The joining went well and I liked how it made the squares so cohesive and didn't involve sewing but actual crocheting. I am the worst at sewing pieces together and even sewing ends in. The sewing in of ends took probably the longest in this project, thank goodness I loved it so much or I probably would have given up sewing in ends it took so long!

For some reason I puttered away at the border for a couple weeks but it's easy, and I love how it looks with the entire blanket now.

I'm a granny square lover. For life.

And just like last winter's project got claimed by a little person, this blanket was claimed from the very beginning by Max. I'm trying to detach myself and let him have it on his bed, but it's a process.

He might get it by June.

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Wednesday, March 2, 2016

Christy's homeschool day in the life(with 8-,7-,6-,4- & 2-year-old)

Whoa. Is that post title really my life?

Wow. That escalated quickly.

I'm joining up with Simple Homeschool's linkup of day-in-the-life posts because I haven't done one in about a year (sorry if you are tired of reading about homeschooling, I'm so over-the-top about it, aren't I?) and things are so different every year. I hope this will be a nice little time capsule to one day look back on. (But I never look back at old blog posts because I die of embarrassment! I'm a walking contradiction over here!)

Before I get into the nitty-gritty: we definitely lean towards routine and not going by the clock, our days vary in intensity depending on my energy level, the toddlers energy levels, and the weather, but for the most part this is what our days look like on the whole. Our afternoons can look different if there are errands, appointments, or activities which means we're usually gone all afternoon because we live 25 min. from our town. Disclaimer finished.

7:00-8:00 am: I usually wake up sometime after 7 and try to get in some quiet time for myself. It truly makes me a nicer person to be around. I try to start with morning prayer, then I check Facebook and emails, read my favourite blogs, and try to eat something myself because if I don't eat now I won't get another chance till after lunch!

8:00 am: The kid's wake up/are released from their rooms! The kids are usually awake before 8, but I really need some time to myself so they follow our household rule that no one comes out of their rooms other than to use the bathroom until mom comes to wake them up. Usually the toddler/preschooler talk to themselves or their siblings, sometimes they're still asleep when I go in, sometimes they're screaming at me, the big boys usually play lego quietly in their room before I wake them. I give them their breakfast as soon as possible to avoid mass rebellion, and we usually try to do poetry memorization during breakfast as well as reading the life of the saint of the day. We alternate between poems and Shakespeare and it's pretty freaking adorable to have your 2-year-old be able to recite Shakespeare, if I do say so myself.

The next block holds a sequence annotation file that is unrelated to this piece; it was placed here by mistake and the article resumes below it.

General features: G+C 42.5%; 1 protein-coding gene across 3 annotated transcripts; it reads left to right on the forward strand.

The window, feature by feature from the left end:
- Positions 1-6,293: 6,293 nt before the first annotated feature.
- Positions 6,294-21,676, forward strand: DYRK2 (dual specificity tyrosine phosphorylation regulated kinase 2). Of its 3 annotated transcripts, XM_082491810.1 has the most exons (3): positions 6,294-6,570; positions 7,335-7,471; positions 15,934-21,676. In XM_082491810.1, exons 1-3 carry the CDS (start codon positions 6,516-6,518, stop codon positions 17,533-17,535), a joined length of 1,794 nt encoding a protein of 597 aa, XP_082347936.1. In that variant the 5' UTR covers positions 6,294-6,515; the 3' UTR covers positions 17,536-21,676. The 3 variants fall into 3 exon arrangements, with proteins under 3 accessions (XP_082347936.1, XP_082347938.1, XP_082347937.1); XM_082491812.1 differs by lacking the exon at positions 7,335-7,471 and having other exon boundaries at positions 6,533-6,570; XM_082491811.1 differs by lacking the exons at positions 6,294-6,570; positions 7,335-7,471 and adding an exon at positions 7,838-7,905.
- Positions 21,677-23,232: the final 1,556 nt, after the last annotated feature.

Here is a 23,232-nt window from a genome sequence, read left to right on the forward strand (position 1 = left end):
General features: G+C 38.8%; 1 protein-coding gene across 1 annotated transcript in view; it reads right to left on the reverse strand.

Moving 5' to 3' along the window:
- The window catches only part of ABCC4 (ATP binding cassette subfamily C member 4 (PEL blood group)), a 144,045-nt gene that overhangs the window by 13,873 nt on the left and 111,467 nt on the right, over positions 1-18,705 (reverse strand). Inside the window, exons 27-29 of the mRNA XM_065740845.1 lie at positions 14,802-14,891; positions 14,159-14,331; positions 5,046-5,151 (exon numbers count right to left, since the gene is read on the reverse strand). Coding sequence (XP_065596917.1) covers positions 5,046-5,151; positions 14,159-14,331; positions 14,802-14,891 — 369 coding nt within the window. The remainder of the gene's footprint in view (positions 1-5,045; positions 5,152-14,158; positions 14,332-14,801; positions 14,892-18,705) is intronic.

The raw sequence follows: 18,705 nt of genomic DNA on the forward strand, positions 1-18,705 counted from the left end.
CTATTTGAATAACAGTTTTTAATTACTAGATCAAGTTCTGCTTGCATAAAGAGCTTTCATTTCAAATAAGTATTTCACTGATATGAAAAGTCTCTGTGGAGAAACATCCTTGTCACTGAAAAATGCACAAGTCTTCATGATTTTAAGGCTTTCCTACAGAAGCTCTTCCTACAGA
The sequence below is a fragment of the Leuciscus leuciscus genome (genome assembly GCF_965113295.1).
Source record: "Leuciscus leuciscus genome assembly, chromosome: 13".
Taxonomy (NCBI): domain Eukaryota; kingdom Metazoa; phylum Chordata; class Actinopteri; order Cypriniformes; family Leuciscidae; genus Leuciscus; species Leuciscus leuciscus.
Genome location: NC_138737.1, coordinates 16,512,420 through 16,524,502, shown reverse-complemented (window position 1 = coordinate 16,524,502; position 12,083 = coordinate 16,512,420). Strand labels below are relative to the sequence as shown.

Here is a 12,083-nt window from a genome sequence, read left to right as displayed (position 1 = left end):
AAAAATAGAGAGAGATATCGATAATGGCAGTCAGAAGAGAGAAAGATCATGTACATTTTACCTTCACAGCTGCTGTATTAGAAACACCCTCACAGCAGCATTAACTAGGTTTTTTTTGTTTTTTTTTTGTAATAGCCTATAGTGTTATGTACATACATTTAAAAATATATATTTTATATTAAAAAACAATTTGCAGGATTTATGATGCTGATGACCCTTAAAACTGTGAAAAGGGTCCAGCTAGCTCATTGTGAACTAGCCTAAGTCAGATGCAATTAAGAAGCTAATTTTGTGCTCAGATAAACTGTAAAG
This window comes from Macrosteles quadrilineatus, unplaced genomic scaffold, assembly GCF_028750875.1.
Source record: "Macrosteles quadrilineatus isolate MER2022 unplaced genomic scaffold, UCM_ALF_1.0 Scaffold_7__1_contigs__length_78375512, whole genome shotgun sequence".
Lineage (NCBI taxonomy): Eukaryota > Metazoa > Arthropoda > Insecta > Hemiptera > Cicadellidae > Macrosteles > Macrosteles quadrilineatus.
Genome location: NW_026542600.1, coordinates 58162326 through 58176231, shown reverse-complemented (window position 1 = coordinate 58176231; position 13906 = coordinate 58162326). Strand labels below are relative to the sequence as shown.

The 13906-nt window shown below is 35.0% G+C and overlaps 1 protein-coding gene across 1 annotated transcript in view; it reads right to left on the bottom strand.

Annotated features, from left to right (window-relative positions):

8:30-9:00: The kid's do a couple chores, unload the dishwasher, put away laundry, pick up the bathroom, wipe the table etc. while the younger kids play. I usually am running around dealing with people's bathroom issues, finding underwear, washing dishes, finding a child emptying a pantry, turning off faucets that have been left on(why??) and the like. After chores I usually let them do whatever they want so they'll be playing, drawing, crafting or whatever. They've got plenty of books they read or at least look at themselves on varying topics. Right now it's Korea, space exploration, Little House picture books, and Star Wars, naturally.

9:00: Sometime after 9 when I've had sufficient coffee and have gotten the kitchen in some semblance of order we sit down to do what sorta is morning time. I'll read aloud from our current read-aloud, then I'll work with one of the older three on their particular catechism lesson, or I'll read a some kind of history or science book. We loop the subjects so every day we'll tackle something a little different but it will be read aloud by me and we'll try and talk about it altogether since my kids are so close in age this works well for us. The toddlers meanwhile are pulling the house apart, trying to jump off every piece of furniture, spending time in the corner, and ignoring the puzzles and games they've been given to play with at this time. You know, the ushe.